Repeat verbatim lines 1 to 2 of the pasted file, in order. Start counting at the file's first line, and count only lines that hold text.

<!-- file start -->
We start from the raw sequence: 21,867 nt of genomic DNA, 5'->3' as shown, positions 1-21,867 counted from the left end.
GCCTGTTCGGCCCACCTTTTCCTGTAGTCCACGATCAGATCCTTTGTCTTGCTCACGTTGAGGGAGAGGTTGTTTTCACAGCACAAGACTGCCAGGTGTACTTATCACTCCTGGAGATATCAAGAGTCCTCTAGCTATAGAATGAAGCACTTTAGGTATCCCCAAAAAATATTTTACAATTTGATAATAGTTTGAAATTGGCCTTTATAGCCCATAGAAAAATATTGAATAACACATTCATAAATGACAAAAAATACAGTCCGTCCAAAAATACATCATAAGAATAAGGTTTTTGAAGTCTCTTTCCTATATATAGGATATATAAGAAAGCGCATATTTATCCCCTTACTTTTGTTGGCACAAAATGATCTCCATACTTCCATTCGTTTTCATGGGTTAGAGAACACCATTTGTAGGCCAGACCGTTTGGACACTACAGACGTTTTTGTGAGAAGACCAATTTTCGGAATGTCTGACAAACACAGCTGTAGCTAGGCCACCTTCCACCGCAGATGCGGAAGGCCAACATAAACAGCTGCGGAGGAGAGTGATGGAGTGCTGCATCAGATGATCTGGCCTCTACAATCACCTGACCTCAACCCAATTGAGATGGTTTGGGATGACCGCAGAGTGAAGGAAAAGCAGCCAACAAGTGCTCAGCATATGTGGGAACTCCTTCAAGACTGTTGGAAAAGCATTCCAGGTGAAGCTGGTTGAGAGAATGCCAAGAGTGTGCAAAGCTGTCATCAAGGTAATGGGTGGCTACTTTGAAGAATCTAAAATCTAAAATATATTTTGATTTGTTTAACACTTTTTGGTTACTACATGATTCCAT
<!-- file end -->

We start from the raw sequence: 21,867 nt of genomic DNA, 5'->3' as shown, positions 1-21,867 counted from the left end.
GCCTGTTCGGCCCACCTTTTCCTGTAGTCCACGATCAGATCCTTTGTCTTGCTCACGTTGAGGGAGAGGTTGTTTTCACAGCACAAGACTGCCAGGTGTACTTATCACTCCTGGAGATATCAAGAGTCCTCTAGCTATAGAATGAAGCACTTTAGGTATCCCCAAAAAATATTTTACAATTTGATAATAGTTTGAAATTGGCCTTTATAGCCCATAGAAAAATATTGAATAACACATTCATAAATGACAAAAAATACAGTCCGTCCAAAAATACATCATAAGAATAAGGTTTTTGAAGTCTCTTTCCTATATATAGGATATATAAGAAAGCGCATATTTATCCCCTTACTTTTGTTGGCACAAAATGATCTCCATACTTCCATTCGTTTTCATGGGTTAGAGAACACCATTTGTAGGCCAGACCGTTTGGACACTACAGACGTTTTTGTGAGAAGACCAATTTTCGGAATGTCTGACAAACACAGCTGTAGCTAGGCCACCTTCCACCGCAGATGCGGAAGGCCAACATAAACAGCTGCGGAGGAGAGTGATGGAGTGCTGCATCAGATGATCTGGCCTCTACAATCACCTGACCTCAACCCAATTGAGATGGTTTGGGATGACCGCAGAGTGAAGGAAAAGCAGCCAACAAGTGCTCAGCATATGTGGGAACTCCTTCAAGACTGTTGGAAAAGCATTCCAGGTGAAGCTGGTTGAGAGAATGCCAAGAGTGTGCAAAGCTGTCATCAAGGTAATGGGTGGCTACTTTGAAGAATCTAAAATCTAAAATATATTTTGATTTGTTTAACACTTTTTGGTTACTACATGATTCCAT